We traveled down memory lane. Actually, to be specific, we traveled to 706 Union Street in Memphis… a simple building in a humble neighborhood of simple buildings. Yet, few places have had such an outward influence on the life of so many. Union Street was the home of Sun Records recording studio. Sam Phillips, the owner, was a man with a golden ear. He helped shape American music by the acts he recorded and the public agreed with his choices. Oh, how they agreed.
Elvis, Johnny Cash, Conway Twitty, Jerry Lee Lewis, Roy Orbison, Charlie Rich, and Carl Perkins are just a few of the uber successful performers to emerge from the Sun Studio. What they all had in common besides great commercial success was Sam Phillips. In reviewing history, we often see clusters of famous people in a specific vocation whether it is acting, musical performance, baseball, or business success. The brain wonders what caused a little area of the country to produce such an outsize influence. Was it talent feeding on talent, God just having fun, or something in the water? Who knows? But, when it occurs, it sure is interesting.
Less known to Rock and Roll fans is the fact that many of the great R and B and Blues artists recorded at Sun before the Rockabilly phenomena hit. Ike Turner, Howlin’ Wolf, B. B. King, Junior Parker, and Little Milton are just a few of the early talents that recorded at Sun. For many of the artists, it was their first recording anywhere. The fusion of R and B and country was a precursor to Rockabilly, which was the starting point of Rock and Roll. Sun Records was an evolutionary place. Sam tried many different artists. Many of these artists went on to great commercial success, but the recordings sold by Sun just barely broke even on balance — until ELVIS. Then, the world changed for Sun Records.
By the way, if you find a mint condition copy of Elvis first single from Sun, “That’s All Right”, hold onto it. The first pressing of the record is worth up to $10,000! Other earlier Sun records from the early 1950’s, even of some obscure never heard from again artists, can bring $10,000 or more. Ironically, if Sam Phillips had held onto all the early records which did not sell, his heirs would have more money than he walked away from when he eventually sold Sun Records in the 1960’s.
The success of the musical acts emanating from Sun made it the brightest light of the independent studios, which dominated 1950’s music. In the 1950’s, thousands of Ma and Pa operations existed throughout the country recording local talent. The cost of recording equipment had fallen and what had previously been the domain of major operations now lent itself to smaller operations. Few studios ever found even a single act of consequence. Yet the dream, a typical American dream, of finding the undiscovered talent was alive and well before the major corporate studio era re-emerged in the 1960’s.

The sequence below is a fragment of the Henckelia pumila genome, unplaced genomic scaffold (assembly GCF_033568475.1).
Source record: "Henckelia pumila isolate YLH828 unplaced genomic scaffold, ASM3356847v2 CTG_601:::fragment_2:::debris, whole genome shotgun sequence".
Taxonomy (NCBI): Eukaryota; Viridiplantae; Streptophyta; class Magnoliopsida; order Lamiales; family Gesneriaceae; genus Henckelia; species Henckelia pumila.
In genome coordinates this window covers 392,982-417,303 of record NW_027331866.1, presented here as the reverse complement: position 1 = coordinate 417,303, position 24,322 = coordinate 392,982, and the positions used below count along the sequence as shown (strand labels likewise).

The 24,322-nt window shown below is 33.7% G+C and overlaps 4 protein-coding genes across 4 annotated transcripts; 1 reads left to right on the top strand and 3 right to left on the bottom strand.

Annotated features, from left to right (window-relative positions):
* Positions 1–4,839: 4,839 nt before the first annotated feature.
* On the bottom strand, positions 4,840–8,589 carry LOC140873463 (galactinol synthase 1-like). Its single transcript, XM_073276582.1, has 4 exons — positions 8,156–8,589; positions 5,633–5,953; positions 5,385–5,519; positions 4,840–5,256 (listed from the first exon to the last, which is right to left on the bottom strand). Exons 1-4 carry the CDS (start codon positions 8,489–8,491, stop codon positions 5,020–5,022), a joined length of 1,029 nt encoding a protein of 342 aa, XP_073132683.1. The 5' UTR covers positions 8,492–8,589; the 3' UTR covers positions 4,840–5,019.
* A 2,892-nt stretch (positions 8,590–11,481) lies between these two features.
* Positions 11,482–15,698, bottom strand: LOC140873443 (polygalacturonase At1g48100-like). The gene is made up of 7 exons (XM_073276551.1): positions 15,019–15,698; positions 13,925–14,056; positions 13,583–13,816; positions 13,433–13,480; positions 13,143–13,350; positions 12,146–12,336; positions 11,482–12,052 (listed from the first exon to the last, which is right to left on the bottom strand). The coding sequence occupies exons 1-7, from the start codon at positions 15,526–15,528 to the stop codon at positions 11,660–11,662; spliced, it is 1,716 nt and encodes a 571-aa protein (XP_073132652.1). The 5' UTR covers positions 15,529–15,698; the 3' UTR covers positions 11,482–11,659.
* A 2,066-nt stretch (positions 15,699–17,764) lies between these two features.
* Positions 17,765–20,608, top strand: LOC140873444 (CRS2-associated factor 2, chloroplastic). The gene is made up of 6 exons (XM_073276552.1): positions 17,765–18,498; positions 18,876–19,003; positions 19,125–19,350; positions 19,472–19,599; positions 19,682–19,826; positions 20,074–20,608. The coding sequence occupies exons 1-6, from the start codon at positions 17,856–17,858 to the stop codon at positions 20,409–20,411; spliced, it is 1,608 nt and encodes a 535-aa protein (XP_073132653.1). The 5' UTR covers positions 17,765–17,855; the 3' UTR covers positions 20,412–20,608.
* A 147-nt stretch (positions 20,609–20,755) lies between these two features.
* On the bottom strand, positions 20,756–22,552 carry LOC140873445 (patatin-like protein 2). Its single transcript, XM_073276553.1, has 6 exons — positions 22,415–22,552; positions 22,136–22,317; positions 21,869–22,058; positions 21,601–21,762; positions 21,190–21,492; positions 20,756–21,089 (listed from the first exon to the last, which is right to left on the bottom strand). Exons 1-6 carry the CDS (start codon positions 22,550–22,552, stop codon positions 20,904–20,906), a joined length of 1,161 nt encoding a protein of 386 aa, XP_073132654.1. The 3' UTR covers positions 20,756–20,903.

Sun was the driving force behind rockabilly becoming mainstream in the U. S. Rock and country (or hillbilly to some) music blended together for a sound America was ready to embrace. Sun records was named after the Sun, by Sam Phillips, as a sign of perpetual optimism each new day… Well, it turned out Sam had a lot to be optimistic about. Whoever designed the original logo also did a great job, a rooster crowing at sunrise to a bright new day. Awesome. For a neat souvenir, be sure to purchase a sign or a guitar pick like the ones shown below. They are great display pieces.
Touring the studio, you realize just how small an operation Sun was. It reminds one of the small corner grocery of days gone by. This makes Sun’s contribution via discovering and promoting so many now renown talents all the more special. What did Sam hear that others missed? Why was his timing to release these acts better than the rest of the southern independents? Many have pondered these questions. All we know is that Sam saw something in these acts and knew how to launch them to a higher level.
Tours of the studio let you connect with the history of Rock and Roll. Ringo Starr, U2, and other rock legends have all toured this facility, paying homage to the birthplace of Rock and Roll. You can actually stand where Elvis stood and you will be humbled by the simplicity of the place. Musicians still record here.
The studio has been featured in major motion pictures such as “Walk the Line”, “Elvis”, and “Great Balls of Fire”.
Though Sam Phillips never cashed in on the Rock and Roll phenomena like some of the acts that passed through his doors, he did make a lot of money. But, he also spent a lot of money promoting his records. Sam sold Elvis’s contract to RCA/Colonel Tom Parker for $40,000, a sum that at that time would buy about 8 modest houses in Memphis. That was a lot of money for an act that had yet to break nationally. RCA now owned the record contract and Colonel Parker owned the management contract to Elvis. Elvis was still a southern act and Colonel Parker had a national vision for Elvis, one that the public embraced.
Showing he was not a one dimensional thinker, Sam also was an early investor in the Memphis-born “Holiday Inn” hotel chain. Another major success was investing in radio stations. Sam had an eye for talent like few others. Pretty good for the son of a poor tenant farmer who had picked cotton in his youth.
Sam Phillips was part of the first group inducted into the Rock and Roll Hall of Fame along with two other Sun Records alumni, Jerry Lee Lewis and Elvis Presley.
Tours are offered daily. Parking on site is available and shuttle buses run from Graceland and also the Rock ‘n’ Soul museum.